It's a photo of the one of the greatest baseball players of all time, the man who made the term "Home Run" a part of the American lexicon, doing something you'd never expect.

Have a look at the image below:

It's striking, isn't it?

I mean, here we have Babe Ruth, the most prolific long ball hitter ever, the man who made the Home Run what it is, practicing bunting.

Why would a man best known for hitting a baseball hundreds of feet through the air (and usually deep into the stands!) spend time before games practicing bunts, which are designed to knock the ball just a few feet along the ground?

Babe Ruth, Bunts and Business Lessons

Here's why.

Fundamentals matter.

Execution matters.

You're not bigger than the game.

Sometimes you have to give up your own personal glory for the good of your team.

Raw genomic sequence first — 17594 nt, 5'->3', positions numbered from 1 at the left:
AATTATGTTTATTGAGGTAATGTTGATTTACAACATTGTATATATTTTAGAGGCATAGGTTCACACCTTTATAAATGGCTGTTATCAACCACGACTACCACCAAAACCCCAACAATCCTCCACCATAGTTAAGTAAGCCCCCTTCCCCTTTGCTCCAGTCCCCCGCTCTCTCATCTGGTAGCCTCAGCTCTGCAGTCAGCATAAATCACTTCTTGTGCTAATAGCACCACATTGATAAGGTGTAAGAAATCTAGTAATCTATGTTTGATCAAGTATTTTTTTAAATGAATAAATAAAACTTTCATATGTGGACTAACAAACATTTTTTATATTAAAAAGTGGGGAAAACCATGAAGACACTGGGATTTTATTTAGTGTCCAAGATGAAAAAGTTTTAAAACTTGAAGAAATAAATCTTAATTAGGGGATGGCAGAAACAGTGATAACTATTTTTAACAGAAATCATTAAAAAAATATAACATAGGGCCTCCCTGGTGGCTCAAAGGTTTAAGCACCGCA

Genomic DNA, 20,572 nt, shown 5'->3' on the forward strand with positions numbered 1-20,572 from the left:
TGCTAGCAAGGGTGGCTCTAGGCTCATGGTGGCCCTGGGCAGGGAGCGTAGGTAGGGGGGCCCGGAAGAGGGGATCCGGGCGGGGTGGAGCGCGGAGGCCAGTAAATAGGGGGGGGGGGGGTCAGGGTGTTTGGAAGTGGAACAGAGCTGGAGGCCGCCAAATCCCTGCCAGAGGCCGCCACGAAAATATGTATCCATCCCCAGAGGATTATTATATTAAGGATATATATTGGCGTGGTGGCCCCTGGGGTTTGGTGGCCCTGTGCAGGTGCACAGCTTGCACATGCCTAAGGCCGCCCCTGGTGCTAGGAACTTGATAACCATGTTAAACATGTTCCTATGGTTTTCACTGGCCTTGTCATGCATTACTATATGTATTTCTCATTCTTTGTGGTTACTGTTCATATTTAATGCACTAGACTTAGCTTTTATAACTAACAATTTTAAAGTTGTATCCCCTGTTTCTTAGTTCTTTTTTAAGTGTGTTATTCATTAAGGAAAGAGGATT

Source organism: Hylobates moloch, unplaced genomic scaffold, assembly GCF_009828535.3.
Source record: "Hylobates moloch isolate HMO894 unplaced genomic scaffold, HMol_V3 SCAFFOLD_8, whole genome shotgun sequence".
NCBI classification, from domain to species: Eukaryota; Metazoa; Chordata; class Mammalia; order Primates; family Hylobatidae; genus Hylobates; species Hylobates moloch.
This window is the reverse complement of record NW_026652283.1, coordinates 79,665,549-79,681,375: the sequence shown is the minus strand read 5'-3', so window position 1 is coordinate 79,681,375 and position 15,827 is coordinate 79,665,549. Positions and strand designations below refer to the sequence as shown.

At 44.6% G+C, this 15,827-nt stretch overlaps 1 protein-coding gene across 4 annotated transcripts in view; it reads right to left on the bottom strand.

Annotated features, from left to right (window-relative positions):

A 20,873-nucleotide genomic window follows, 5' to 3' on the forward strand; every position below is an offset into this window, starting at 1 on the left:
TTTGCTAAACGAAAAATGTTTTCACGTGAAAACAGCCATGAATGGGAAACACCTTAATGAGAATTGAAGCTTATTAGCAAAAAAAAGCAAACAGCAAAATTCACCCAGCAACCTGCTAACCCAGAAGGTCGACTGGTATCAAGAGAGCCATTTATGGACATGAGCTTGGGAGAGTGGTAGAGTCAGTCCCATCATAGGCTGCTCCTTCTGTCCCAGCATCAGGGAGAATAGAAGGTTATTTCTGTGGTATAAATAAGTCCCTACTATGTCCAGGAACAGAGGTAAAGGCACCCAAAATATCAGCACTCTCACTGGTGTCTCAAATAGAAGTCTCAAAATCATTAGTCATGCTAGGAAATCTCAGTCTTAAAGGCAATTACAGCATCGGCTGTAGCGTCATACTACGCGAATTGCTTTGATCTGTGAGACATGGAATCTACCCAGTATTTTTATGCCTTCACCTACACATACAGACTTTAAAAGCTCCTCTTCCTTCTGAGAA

(In baseball, sacrifice bunts are used in certain situations to advance a runner to the next base.)

In business (and life), you can't be above doing the little things well (and right).

To be successful, you must put in the work and give genuine effort - even on the small, seemingly unimportant details and nuances of your craft.

In Business (and Baseball), Fundamentals Matter

I love this image of Babe Ruth bunting, because it reminds me that true excellence comes in doing the little things, the fundamental things, well.

If Babe Ruth had time to practice bunting, you have time to practice those parts of your business that are fundamental (and integral) to your success.

Identify what those are, and then get to work.

See you on the field!